If ever there was a band who deserves a ‘best of’ collection, it’s Stars.
You may not have a favourite Stars album, but everyone has a favourite Stars song (and if you don’t, your name is Stephen Harper). Even though massive hit singles and international recognition have eluded them these last twenty years, the songs chosen for their career-spanning retrospective double album LaGuardia suggests otherwise. If ever there was a band who deserves a ‘best of’ collection, it’s Stars. There’s has been a journey of take-offs, landings, and missed connections best told through the vignettes of their pristinely crafted and performed songs.
The most consistent thing about Stars over their twenty-year career is that they’ve never loitered in one musical or emotional place for long. Yet they’ve always — adamantly — remained loyal to that intangible esprit de corps that’s informed their music. It’s evident in the way “Elevator Love Letter” (from 2003-album Heart) slides into “Hold On When You Get Love and Let Go When You Give It” (a gem from 2012’s The North that should have been a massive hit) as if it was their intention these songs should sit side-by-side all along. That a song like “Your Ex-Lover is Dead”, the iconic opening salvo of 2004’s Set Yourself on Fire, cozily becomes a deep-cut in the middle of Side 2’s (“Gate B”’s) tracklisting speaks to their songwriting ability. To paraphrase fan-favourite “Reunion”, the faces haven’t changed, but they’ve been reassembled, given “one more chance to be young and wild and free.”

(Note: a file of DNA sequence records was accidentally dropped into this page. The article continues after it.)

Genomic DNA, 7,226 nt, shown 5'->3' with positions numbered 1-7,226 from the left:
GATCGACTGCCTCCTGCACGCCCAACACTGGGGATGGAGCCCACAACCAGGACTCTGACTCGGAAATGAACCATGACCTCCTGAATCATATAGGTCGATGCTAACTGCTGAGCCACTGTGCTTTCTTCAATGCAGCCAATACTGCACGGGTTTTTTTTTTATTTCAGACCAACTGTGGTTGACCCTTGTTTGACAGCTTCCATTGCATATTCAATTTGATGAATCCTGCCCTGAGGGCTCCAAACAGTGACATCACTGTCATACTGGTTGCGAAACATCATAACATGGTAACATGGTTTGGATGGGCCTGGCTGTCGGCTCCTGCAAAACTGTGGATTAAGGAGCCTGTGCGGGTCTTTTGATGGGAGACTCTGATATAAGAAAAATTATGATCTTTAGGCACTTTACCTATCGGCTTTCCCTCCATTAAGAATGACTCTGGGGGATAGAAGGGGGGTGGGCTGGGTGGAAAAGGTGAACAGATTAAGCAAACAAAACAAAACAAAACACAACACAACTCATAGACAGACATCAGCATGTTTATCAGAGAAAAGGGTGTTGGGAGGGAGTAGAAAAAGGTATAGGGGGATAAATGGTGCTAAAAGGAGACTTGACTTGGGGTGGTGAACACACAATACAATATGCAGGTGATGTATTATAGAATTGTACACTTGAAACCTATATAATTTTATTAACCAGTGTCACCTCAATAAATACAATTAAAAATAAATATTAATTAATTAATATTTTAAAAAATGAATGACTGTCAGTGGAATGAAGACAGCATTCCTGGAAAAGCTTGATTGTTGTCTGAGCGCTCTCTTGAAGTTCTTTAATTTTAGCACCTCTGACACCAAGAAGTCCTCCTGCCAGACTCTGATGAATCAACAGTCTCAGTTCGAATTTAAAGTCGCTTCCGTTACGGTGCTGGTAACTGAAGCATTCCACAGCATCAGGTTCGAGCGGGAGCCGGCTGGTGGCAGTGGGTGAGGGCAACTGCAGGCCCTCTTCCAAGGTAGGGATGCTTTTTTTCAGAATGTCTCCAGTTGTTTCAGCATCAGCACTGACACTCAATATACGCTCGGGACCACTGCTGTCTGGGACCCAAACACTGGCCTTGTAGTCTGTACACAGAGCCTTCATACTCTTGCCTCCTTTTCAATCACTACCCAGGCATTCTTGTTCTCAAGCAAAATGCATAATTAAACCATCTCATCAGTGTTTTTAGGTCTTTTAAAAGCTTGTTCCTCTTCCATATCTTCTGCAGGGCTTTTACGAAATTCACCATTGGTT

Over the years, I’ve gone from thinking of Stars as a band to a gang to a family whose dysfunctions are the same as our own, only instead of screaming and yelling about them in public, they choose to make beautiful melodies out of the mess. It’s no wonder that instead of a traditional tour, Stars decided to stage a hybrid concert/musical/play/performance piece called Stars: Together. I haven’t seen it yet, but in my head, I’m imagining the melodrama of August: Osage County meets The Sound of Music schmaltz as performed by The Muppets. In other words, it sounds very Stars. It sounds perfect. As is LaGuardia: the retrospective’s twenty songs encapsulate Stars’ two-decade journey like a scrapbook overflowing with souvenirs and mementos suggesting that there are still blank pages in this book waiting to be filled.